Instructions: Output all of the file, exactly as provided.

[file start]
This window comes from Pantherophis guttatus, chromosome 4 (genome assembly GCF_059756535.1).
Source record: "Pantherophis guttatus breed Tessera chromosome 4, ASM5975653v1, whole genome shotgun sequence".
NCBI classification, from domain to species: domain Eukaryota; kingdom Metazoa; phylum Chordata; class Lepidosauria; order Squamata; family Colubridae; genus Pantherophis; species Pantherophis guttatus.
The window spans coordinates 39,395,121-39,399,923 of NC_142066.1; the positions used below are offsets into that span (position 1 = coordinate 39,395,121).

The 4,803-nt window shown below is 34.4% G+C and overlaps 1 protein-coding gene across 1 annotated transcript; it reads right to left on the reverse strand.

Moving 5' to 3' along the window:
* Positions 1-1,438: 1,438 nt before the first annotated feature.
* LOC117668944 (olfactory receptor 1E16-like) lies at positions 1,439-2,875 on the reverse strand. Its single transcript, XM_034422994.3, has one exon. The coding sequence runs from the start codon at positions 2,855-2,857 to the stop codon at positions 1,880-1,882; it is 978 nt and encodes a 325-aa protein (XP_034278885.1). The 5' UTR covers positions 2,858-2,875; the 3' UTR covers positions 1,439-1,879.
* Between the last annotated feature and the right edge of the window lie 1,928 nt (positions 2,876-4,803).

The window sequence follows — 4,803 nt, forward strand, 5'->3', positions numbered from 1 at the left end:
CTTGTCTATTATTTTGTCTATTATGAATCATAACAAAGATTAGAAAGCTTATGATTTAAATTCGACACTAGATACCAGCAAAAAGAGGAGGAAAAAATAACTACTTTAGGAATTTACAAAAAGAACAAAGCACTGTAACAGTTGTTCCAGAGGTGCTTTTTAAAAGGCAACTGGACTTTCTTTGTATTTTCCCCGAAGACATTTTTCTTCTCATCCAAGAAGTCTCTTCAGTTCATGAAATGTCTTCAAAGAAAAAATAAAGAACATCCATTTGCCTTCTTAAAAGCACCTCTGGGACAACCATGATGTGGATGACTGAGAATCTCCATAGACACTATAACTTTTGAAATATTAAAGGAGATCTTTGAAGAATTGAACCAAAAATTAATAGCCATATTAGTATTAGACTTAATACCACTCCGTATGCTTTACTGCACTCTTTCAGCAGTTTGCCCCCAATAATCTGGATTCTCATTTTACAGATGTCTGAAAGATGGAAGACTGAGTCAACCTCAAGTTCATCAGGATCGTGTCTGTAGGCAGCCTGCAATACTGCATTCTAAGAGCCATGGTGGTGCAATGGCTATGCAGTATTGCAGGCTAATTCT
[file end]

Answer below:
This window comes from Pantherophis guttatus, chromosome 4 (genome assembly GCF_059756535.1).
Source record: "Pantherophis guttatus breed Tessera chromosome 4, ASM5975653v1, whole genome shotgun sequence".
NCBI classification, from domain to species: domain Eukaryota; kingdom Metazoa; phylum Chordata; class Lepidosauria; order Squamata; family Colubridae; genus Pantherophis; species Pantherophis guttatus.
The window spans coordinates 39,395,121-39,399,923 of NC_142066.1; the positions used below are offsets into that span (position 1 = coordinate 39,395,121).

The 4,803-nt window shown below is 34.4% G+C and overlaps 1 protein-coding gene across 1 annotated transcript; it reads right to left on the reverse strand.

Moving 5' to 3' along the window:
* Positions 1-1,438: 1,438 nt before the first annotated feature.
* LOC117668944 (olfactory receptor 1E16-like) lies at positions 1,439-2,875 on the reverse strand. Its single transcript, XM_034422994.3, has one exon. The coding sequence runs from the start codon at positions 2,855-2,857 to the stop codon at positions 1,880-1,882; it is 978 nt and encodes a 325-aa protein (XP_034278885.1). The 5' UTR covers positions 2,858-2,875; the 3' UTR covers positions 1,439-1,879.
* Between the last annotated feature and the right edge of the window lie 1,928 nt (positions 2,876-4,803).

The window sequence follows — 4,803 nt, forward strand, 5'->3', positions numbered from 1 at the left end:
CTTGTCTATTATTTTGTCTATTATGAATCATAACAAAGATTAGAAAGCTTATGATTTAAATTCGACACTAGATACCAGCAAAAAGAGGAGGAAAAAATAACTACTTTAGGAATTTACAAAAAGAACAAAGCACTGTAACAGTTGTTCCAGAGGTGCTTTTTAAAAGGCAACTGGACTTTCTTTGTATTTTCCCCGAAGACATTTTTCTTCTCATCCAAGAAGTCTCTTCAGTTCATGAAATGTCTTCAAAGAAAAAATAAAGAACATCCATTTGCCTTCTTAAAAGCACCTCTGGGACAACCATGATGTGGATGACTGAGAATCTCCATAGACACTATAACTTTTGAAATATTAAAGGAGATCTTTGAAGAATTGAACCAAAAATTAATAGCCATATTAGTATTAGACTTAATACCACTCCGTATGCTTTACTGCACTCTTTCAGCAGTTTGCCCCCAATAATCTGGATTCTCATTTTACAGATGTCTGAAAGATGGAAGACTGAGTCAACCTCAAGTTCATCAGGATCGTGTCTGTAGGCAGCCTGCAATACTGCATTCTAAGAGCCATGGTGGTGCAATGGCTATGCAGTATTGCAGGCTAATTCT